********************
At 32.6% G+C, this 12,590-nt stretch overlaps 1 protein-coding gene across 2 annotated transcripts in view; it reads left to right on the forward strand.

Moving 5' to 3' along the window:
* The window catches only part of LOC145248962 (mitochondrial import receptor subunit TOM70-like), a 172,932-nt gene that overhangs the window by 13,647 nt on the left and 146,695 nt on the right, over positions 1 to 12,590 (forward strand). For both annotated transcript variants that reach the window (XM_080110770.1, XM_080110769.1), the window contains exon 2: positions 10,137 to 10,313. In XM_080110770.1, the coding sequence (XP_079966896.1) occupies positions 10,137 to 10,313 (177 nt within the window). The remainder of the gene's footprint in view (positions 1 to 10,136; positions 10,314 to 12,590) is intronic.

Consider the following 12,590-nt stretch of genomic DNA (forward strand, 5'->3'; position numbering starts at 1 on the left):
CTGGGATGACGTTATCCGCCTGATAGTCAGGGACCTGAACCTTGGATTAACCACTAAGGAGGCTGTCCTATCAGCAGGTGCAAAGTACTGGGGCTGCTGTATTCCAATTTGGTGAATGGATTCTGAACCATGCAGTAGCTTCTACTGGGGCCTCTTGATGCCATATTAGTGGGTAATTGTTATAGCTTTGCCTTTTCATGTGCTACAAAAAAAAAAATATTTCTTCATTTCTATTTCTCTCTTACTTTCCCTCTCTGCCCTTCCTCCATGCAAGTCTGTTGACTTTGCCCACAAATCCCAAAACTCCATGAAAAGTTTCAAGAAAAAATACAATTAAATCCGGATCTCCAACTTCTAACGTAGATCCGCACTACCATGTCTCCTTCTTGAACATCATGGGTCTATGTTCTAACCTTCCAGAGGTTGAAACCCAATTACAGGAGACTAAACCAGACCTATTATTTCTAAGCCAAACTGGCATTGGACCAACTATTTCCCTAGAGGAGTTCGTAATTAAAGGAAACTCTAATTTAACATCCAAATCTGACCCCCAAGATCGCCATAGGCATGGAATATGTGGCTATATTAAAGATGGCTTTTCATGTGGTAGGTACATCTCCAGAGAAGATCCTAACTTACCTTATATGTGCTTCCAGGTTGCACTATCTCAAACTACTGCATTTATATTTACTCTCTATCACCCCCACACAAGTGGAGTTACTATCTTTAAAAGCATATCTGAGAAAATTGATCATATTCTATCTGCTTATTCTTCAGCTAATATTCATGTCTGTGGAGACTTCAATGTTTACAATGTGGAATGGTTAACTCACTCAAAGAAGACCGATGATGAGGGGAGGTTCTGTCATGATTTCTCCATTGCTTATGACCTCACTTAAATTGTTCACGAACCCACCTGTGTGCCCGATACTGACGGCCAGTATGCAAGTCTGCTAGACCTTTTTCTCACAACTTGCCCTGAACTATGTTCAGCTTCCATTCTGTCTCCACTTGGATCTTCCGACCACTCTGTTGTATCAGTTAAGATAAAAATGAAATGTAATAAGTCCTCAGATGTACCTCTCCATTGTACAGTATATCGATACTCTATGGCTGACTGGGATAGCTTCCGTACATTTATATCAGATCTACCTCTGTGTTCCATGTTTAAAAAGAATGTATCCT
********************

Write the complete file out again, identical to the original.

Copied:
At 32.6% G+C, this 12,590-nt stretch overlaps 1 protein-coding gene across 2 annotated transcripts in view; it reads left to right on the forward strand.

Moving 5' to 3' along the window:
* The window catches only part of LOC145248962 (mitochondrial import receptor subunit TOM70-like), a 172,932-nt gene that overhangs the window by 13,647 nt on the left and 146,695 nt on the right, over positions 1 to 12,590 (forward strand). For both annotated transcript variants that reach the window (XM_080110770.1, XM_080110769.1), the window contains exon 2: positions 10,137 to 10,313. In XM_080110770.1, the coding sequence (XP_079966896.1) occupies positions 10,137 to 10,313 (177 nt within the window). The remainder of the gene's footprint in view (positions 1 to 10,136; positions 10,314 to 12,590) is intronic.

Consider the following 12,590-nt stretch of genomic DNA (forward strand, 5'->3'; position numbering starts at 1 on the left):
CTGGGATGACGTTATCCGCCTGATAGTCAGGGACCTGAACCTTGGATTAACCACTAAGGAGGCTGTCCTATCAGCAGGTGCAAAGTACTGGGGCTGCTGTATTCCAATTTGGTGAATGGATTCTGAACCATGCAGTAGCTTCTACTGGGGCCTCTTGATGCCATATTAGTGGGTAATTGTTATAGCTTTGCCTTTTCATGTGCTACAAAAAAAAAAATATTTCTTCATTTCTATTTCTCTCTTACTTTCCCTCTCTGCCCTTCCTCCATGCAAGTCTGTTGACTTTGCCCACAAATCCCAAAACTCCATGAAAAGTTTCAAGAAAAAATACAATTAAATCCGGATCTCCAACTTCTAACGTAGATCCGCACTACCATGTCTCCTTCTTGAACATCATGGGTCTATGTTCTAACCTTCCAGAGGTTGAAACCCAATTACAGGAGACTAAACCAGACCTATTATTTCTAAGCCAAACTGGCATTGGACCAACTATTTCCCTAGAGGAGTTCGTAATTAAAGGAAACTCTAATTTAACATCCAAATCTGACCCCCAAGATCGCCATAGGCATGGAATATGTGGCTATATTAAAGATGGCTTTTCATGTGGTAGGTACATCTCCAGAGAAGATCCTAACTTACCTTATATGTGCTTCCAGGTTGCACTATCTCAAACTACTGCATTTATATTTACTCTCTATCACCCCCACACAAGTGGAGTTACTATCTTTAAAAGCATATCTGAGAAAATTGATCATATTCTATCTGCTTATTCTTCAGCTAATATTCATGTCTGTGGAGACTTCAATGTTTACAATGTGGAATGGTTAACTCACTCAAAGAAGACCGATGATGAGGGGAGGTTCTGTCATGATTTCTCCATTGCTTATGACCTCACTTAAATTGTTCACGAACCCACCTGTGTGCCCGATACTGACGGCCAGTATGCAAGTCTGCTAGACCTTTTTCTCACAACTTGCCCTGAACTATGTTCAGCTTCCATTCTGTCTCCACTTGGATCTTCCGACCACTCTGTTGTATCAGTTAAGATAAAAATGAAATGTAATAAGTCCTCAGATGTACCTCTCCATTGTACAGTATATCGATACTCTATGGCTGACTGGGATAGCTTCCGTACATTTATATCAGATCTACCTCTGTGTTCCATGTTTAAAAAGAATGTATCCT